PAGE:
More than ten million customers of the UK's three largest ISPs will have their browsing habits sold to a company with roots in the murky world of spyware.
The deal has sparked fears over privacy, but today Phorm, the firm behind the new advertising system, strongly rejected such concerns.
BT, Virgin Media, and Carphone Warehouse have agreed to feed data on their subscribers' web activities to Phorm. Data will be fed into the Open Internet Exchange, Phorm's advertising network, where advertisers will pay to target interest groups. Frequent visits to the BBC's Top Gear site might result in being served up more car ads, for example.
In exchange, the ISP trio will get a cut of new revenue. Analysts estimate BT's cut will be £85m in 2010.
There's no word on when BT, Virgin Media and Carphone Warehouse will begin sending customers' browsing information; but now that the broadband business is a high-volume, low-margin business, it's no surprise the providers are hungry for extra cash flow. Their choice of partner is ringing alarm bells in some quarters, however.
Phorm is run by Kent Ertegrul, a serial entrepreneur whose past ventures include selling joyrides on Russian fighter jets. Previously, his most notable foray online was as the founder of PeopleOnPage, an ad network that operated earlier in the decade and which was blacklisted as spyware by the likes of Symantec and F-Secure.
Security firm F-Secure describes PeopleOnPage's software here.
It says: "The spyware collects a user's browsing habits and system information and sends it back to the ContextPlus servers. Targeted pop-up advertisements are displayed while browsing the web.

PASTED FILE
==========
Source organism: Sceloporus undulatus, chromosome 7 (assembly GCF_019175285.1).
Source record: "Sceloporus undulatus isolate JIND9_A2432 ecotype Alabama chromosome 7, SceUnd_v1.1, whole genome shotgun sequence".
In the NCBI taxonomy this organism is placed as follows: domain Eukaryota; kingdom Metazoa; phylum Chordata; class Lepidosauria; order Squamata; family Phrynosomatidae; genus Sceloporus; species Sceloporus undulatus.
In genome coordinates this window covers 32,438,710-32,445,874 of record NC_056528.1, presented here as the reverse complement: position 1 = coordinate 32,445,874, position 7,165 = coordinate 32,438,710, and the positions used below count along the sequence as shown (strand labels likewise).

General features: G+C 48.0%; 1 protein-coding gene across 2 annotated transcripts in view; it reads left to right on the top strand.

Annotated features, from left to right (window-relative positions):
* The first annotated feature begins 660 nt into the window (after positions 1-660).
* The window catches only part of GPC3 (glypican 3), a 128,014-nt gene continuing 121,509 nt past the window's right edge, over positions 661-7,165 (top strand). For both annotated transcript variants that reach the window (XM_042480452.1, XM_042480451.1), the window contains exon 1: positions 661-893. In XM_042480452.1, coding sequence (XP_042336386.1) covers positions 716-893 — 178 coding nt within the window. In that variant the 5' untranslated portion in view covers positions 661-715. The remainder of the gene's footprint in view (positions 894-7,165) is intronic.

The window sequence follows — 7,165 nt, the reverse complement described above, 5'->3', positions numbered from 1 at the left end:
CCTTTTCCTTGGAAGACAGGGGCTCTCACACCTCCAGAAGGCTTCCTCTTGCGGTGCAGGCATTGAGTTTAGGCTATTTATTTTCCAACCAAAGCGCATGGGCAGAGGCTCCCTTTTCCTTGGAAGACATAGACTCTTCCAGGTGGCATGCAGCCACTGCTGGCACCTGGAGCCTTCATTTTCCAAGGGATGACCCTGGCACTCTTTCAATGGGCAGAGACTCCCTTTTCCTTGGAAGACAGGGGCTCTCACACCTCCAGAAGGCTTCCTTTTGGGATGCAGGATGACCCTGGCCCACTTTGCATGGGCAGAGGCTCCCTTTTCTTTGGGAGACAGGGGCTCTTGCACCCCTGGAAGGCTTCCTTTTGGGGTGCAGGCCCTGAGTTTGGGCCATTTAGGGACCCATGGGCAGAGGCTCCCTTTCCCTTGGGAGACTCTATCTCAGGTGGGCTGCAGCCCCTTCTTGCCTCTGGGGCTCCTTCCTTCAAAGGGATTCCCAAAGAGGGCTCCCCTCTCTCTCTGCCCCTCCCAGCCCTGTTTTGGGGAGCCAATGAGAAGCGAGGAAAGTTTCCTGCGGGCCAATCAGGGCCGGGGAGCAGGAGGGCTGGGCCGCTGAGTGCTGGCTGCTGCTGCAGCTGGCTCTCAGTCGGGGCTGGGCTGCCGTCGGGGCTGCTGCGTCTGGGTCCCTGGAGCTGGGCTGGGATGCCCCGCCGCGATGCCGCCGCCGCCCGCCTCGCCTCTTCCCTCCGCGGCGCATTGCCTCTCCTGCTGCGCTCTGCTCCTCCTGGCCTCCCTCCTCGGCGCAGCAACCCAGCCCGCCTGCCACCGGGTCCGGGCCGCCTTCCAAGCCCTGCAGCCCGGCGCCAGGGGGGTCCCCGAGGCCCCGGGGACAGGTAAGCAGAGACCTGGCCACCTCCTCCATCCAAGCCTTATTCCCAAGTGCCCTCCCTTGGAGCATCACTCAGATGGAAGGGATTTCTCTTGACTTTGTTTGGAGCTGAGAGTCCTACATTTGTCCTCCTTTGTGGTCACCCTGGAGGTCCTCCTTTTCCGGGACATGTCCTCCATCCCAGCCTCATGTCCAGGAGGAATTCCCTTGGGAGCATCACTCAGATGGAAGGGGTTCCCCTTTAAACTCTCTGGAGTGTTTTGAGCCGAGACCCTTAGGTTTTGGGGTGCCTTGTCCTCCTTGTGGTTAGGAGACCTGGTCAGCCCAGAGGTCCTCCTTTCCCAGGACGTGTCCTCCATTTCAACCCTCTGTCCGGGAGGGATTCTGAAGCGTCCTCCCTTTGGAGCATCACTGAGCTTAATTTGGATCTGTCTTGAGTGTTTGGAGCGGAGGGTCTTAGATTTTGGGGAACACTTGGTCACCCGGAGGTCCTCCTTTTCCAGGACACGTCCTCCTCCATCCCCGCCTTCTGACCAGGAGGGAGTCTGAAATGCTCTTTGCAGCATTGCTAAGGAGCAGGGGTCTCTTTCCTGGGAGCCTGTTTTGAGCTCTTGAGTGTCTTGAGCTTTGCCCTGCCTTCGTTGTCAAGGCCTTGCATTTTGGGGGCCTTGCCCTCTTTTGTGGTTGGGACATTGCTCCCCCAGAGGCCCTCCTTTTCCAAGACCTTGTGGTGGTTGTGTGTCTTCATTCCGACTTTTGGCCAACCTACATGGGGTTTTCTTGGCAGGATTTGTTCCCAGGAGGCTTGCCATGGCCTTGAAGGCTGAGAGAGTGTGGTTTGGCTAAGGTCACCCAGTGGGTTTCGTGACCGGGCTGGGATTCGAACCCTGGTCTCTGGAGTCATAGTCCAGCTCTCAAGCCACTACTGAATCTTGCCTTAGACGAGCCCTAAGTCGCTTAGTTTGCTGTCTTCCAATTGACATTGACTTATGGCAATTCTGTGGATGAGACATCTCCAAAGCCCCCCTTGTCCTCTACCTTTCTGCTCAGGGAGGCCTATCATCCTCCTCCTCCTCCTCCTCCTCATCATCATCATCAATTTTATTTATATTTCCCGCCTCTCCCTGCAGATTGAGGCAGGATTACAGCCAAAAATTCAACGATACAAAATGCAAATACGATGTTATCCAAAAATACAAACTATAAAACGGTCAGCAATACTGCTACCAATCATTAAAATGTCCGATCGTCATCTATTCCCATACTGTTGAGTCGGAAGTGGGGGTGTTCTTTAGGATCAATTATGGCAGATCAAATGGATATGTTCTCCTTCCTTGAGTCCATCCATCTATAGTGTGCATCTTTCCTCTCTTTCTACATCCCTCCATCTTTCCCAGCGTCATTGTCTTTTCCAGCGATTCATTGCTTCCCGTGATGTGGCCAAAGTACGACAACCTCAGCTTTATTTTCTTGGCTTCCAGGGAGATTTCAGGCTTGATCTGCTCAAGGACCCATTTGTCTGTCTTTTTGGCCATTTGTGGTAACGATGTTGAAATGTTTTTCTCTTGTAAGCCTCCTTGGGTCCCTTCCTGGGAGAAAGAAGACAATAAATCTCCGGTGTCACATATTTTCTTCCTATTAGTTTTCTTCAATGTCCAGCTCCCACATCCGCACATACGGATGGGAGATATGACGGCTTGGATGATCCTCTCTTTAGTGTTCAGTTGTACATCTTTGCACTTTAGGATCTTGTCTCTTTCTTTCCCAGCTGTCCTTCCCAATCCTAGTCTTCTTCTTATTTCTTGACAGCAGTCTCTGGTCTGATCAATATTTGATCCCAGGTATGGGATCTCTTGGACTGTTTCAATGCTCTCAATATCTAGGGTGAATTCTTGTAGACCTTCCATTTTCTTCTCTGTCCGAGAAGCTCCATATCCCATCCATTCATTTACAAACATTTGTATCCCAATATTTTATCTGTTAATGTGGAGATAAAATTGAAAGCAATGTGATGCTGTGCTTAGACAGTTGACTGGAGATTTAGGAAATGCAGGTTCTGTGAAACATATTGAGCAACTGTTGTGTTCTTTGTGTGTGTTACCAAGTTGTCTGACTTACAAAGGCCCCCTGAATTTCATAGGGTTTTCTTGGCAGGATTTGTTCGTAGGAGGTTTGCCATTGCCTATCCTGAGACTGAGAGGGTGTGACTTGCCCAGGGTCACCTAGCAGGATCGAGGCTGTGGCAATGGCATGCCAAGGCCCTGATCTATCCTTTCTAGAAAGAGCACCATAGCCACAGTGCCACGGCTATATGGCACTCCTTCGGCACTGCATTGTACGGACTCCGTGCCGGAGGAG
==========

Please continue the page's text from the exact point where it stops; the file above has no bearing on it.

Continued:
"Each installation is given a unique ID, which is sent to the ContextPlus server to request a pop-up advertisement." ContextPlus was the rootkit that PeopleOnPage used to harvest data and hide its presence.
The similarities between this business model and that which will be kicked off by Phorm in the coming months are striking.
Phorm, under its previous name 121Media, floated on AIM in December 2004.
The accompanying announcement (pdf) explained how it envisaged its relationship with ISPs and their customers:
The company's business model revolves around distributing its PageSense technology to as many users as possible and showing users as many advertisements as possible, without causing negative reaction, to maximise response.
121Media currently acquires most of its users by integrating its PageSense Desktop technology with consumer software products known as distribution applications, which are offered free of charge to internet users in exchange for their permission to display advertisements.
Sounds quite familiar, doesn't it? The difference between 121Media/Phorm and PeopleOnPage is that the newer company buys its targets direct from ISPs, rather than persuading people to download spyware. It aims to make its money strictly from legit advertisers and publishers, avoiding the sort of operators that gave pop-up advertising such a bad name in the early noughties.